It would be interesting to see what they could do with this premise nowadays. It's far more common for primetime dramas to have story arcs that even span over seasons. Maybe they've gotten better at it — I always thought the long-term arcs were the weak point of X-Files.

Meanwhile, there's always Shadow Unit.

The Nielsens Are a Harsh Mistress

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Since I'm talking about books a lot today, I wanted to mention something I saw over at John Scalzi's blog. Scalzi talks about writing the introduction to Project Moonbase and Others, a book of scripts that Robert A. Heinlein wrote for a 1950s television show that never sought the light of day. Scalzi's introduction makes the book sound interesting not just for the stories (it's not every day you find unpublished Heinlein any more), but for Heinlein's script notes about presenting the stories for television:

What’s different in this book–and what makes it worth reading aside from the stories themselves–is that thanks to the script notes that accompany nearly all of the teleplays here, you get commentary from Heinlein himself about how one goes about imagining a future, based on what you have in front of you at the time.

. . . .

Heinlein writes these script notes because in them he’s talking to set designers, art directors, prop handlers and other key production folks who may not be familiar with science fiction and thus need an explanation not only for what Heinlein is doing here but why. In today’s science fiction-laden Hollywood, set designers and art directors probably wouldn’t need this sort of annotation, but in 1953, when the only science fiction film that took science seriously was Heinlein’s own Destination Moon in 1951, it was still useful.

These days I prefer that era of Heinlein — before the not-Ayn-Rand-but-heading-in-her-direction preaching or the somewhat queasy sex focus. Looks worth a read.

You Forgot "Absolutely No Disco"

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I started to love science fiction in the 1970s, which was pretty much the high-water mark for sci-fi campiness. We had the original Battlestar Galactica, the Buck Rodgers series, and innumerable imitators. They featured slapstick, Hooters-girl outfits, and variety-show sensibilities. By contrast, I think most modern sci-fi is characterized by a more noir sensibility. Certainly the modern Battlestar Galactica is dark and gritty in a way that makes the old series look entirely frivolous.

But the price of decent scifi is vigilance. In that spirit, enjoy i09's 21 Ways To Eradicate Campiness From Science Fiction. I agree with all of it. I'd add this, which is related to their observations about costume — both modern, good sci-fi and campy sci-fi address sex, like most adult genres. But campy sci-fi has a pronounced adolescent approach to sex — it's all hyuck-hyuck and nervous and leering. Modern noirish sci-fi is much more matter-of-fact.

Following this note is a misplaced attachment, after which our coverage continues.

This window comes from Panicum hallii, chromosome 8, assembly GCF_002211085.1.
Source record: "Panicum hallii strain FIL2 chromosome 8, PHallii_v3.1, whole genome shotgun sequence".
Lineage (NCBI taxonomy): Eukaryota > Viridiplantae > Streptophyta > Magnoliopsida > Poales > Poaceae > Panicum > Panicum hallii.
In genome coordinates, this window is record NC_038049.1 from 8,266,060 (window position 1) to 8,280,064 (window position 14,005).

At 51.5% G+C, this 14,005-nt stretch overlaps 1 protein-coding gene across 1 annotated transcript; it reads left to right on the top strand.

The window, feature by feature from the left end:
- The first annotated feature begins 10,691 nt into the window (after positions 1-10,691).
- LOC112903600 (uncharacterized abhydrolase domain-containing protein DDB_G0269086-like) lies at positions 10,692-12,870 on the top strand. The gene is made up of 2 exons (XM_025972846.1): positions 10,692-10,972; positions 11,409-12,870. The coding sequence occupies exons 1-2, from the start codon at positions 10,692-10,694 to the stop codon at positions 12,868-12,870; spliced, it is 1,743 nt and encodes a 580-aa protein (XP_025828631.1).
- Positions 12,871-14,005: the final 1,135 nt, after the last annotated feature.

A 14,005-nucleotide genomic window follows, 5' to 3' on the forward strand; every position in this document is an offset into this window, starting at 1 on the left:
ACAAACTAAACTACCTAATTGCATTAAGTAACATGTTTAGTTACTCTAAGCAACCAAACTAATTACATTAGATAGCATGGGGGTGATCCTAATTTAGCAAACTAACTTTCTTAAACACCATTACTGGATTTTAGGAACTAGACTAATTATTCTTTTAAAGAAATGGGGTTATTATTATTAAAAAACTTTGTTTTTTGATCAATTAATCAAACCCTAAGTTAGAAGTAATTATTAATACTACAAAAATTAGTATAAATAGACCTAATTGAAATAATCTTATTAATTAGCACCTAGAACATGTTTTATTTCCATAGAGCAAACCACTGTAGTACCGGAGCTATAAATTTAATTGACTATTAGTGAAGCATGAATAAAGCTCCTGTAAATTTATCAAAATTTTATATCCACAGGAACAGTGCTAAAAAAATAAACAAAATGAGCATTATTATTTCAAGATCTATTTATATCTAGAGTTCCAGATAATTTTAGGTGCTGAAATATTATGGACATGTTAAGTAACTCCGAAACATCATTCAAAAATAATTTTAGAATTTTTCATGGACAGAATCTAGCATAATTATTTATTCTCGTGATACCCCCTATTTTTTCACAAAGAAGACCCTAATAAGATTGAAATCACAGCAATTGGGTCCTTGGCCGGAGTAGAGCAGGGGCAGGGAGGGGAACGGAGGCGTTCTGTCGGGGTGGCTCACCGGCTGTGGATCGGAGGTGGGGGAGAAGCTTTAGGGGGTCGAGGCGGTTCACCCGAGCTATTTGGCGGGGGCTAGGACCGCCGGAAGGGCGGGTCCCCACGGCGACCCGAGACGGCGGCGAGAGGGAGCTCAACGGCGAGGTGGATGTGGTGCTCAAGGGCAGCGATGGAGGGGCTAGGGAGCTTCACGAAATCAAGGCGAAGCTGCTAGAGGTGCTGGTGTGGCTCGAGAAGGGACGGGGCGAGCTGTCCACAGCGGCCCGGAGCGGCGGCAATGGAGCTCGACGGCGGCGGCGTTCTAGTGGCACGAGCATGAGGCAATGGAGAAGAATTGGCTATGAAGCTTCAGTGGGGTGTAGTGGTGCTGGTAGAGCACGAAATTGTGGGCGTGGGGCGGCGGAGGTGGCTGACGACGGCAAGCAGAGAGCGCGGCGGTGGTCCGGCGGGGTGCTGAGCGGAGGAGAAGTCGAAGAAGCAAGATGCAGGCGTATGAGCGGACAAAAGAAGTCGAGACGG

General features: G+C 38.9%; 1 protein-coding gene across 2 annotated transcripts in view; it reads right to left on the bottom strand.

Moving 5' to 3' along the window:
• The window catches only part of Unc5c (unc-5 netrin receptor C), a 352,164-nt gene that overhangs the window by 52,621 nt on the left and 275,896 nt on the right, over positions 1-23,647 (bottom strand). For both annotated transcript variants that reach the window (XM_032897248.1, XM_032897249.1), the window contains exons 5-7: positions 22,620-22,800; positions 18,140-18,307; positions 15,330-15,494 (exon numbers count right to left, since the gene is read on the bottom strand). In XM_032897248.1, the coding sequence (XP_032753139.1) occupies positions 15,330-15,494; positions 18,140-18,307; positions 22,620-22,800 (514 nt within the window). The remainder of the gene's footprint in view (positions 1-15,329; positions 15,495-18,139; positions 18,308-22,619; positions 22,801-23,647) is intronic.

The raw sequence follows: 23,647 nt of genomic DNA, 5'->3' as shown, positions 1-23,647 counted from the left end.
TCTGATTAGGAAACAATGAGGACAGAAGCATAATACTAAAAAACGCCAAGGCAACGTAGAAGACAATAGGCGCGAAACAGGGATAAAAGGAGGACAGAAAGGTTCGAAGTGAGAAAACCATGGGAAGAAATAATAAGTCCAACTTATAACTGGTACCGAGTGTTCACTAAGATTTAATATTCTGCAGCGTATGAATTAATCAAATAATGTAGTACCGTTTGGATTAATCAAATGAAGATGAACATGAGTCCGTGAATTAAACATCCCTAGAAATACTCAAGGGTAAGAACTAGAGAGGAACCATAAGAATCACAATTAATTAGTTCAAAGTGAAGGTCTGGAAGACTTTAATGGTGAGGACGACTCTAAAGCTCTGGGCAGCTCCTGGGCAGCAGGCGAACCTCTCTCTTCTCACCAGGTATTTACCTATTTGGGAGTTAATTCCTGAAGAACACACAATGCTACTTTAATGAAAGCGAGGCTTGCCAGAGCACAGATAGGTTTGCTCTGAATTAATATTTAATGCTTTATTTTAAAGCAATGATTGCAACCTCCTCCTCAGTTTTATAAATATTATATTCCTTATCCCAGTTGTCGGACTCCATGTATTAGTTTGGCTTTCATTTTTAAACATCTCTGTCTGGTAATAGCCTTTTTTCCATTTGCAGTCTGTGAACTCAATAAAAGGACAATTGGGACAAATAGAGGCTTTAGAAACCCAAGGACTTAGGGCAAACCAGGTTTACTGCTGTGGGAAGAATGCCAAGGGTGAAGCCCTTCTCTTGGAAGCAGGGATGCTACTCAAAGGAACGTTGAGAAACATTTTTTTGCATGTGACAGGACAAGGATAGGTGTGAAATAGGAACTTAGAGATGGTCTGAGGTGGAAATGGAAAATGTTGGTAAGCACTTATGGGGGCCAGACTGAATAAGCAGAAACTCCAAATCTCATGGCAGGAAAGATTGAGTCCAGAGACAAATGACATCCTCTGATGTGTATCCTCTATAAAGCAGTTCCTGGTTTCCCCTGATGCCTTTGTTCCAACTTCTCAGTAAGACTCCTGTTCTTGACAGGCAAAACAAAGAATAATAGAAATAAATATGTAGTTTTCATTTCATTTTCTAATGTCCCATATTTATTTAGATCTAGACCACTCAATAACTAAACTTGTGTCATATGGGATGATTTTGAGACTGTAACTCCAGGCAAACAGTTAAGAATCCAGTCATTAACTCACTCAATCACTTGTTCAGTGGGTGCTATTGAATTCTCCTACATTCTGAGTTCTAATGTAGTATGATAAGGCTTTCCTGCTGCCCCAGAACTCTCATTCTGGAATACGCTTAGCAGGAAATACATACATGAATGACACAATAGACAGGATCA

Oh Yeah? Well I Know A Lot About The International Balloon Trade Myself Buddy.

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The Department of Commerce has a nifty little website, here, which allows one to create, in graphic format, tables illustrating the United States' balance of trade in all sorts of products.  Curious about where America's sword, cutlass, and bayonet industry stands in the world, I was able to create this:

It seems reddish nations, such as Canada, Australia, and oddly enough Japan, just can't get enough American steel, while yellowish nations, such as India and China, are flooding our markets with cheap wallhangers, flimsy replica bayonets and the like.

Via Alien Corn, who has produced important work of his own documenting the state of the buggywhip industry.

Science Books For SciFi Fans

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io9 has a list of 20 scientific books that they think science fiction fans should read:

What are the science books you should be reading now if you want your brain turned inside-out by weird new ideas that might just change the world for real? We've got 20 brilliant, and brilliantly-written, science books that have already influenced science fiction — or are about to.

For the record, I've read only four of these, though I've been meaning to borrow the Feynman from my father, who is a fan. Note that they are definitely not all "hard science." I may look into a few more. And the robot one looks like just prudent reading.

Monday Morning Assorted Geekery

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From around the tubes:

  • Do game designers read what you write on gaming forums? Maybe. Your chances would probably go up if you dabbled in punctuation.
  • Plenty of updates about the predictable hysteria over the impending release of Grand Theft Auto IV over at GamePolitics. Note, for example, that someone in government actually listened to Jack Thompson, so now Miami-Dade's bus shelters are safe! Plus, various organizations issue warnings that GTA IV is not for kids. But really, what's the target audience for that? Is there a group of parents who are so clueless that they don't read the boxes of what they buy for their kids, but still care enough about exposing their kids to cartoon violence and hookers that they'd listen to an organization with an acronym?
  • An interesting retrospective, with pics and video, of LucasArts' 20+ years of sci-fi games.
  • Details from a leaked script from Caprica, the Battlestar Galactica spinoff/prequel, are here. That dialogue sounds more original-series-campy to me. Maybe it's in the delivery.

Darth Vader Thinks Religion Is A Crutch

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"You have no idea of the power of the Dark Side! As manifested in this crutch!"

A man posing as Darth Vader attacked a Star Wars fan, who had founded a Jedi Church, a court has heard.

Arwel Wynne Hughes, 27, from Holyhead, Anglesey, admitted assaulting Barney Jones and cousin Michael with a metal crutch. They suffered minor injuries.

Hughes, who was drunk and dressed in a black bin bag, shouted "Darth Vader!"

This article is made of win. I could just quote the whole thing. Read it.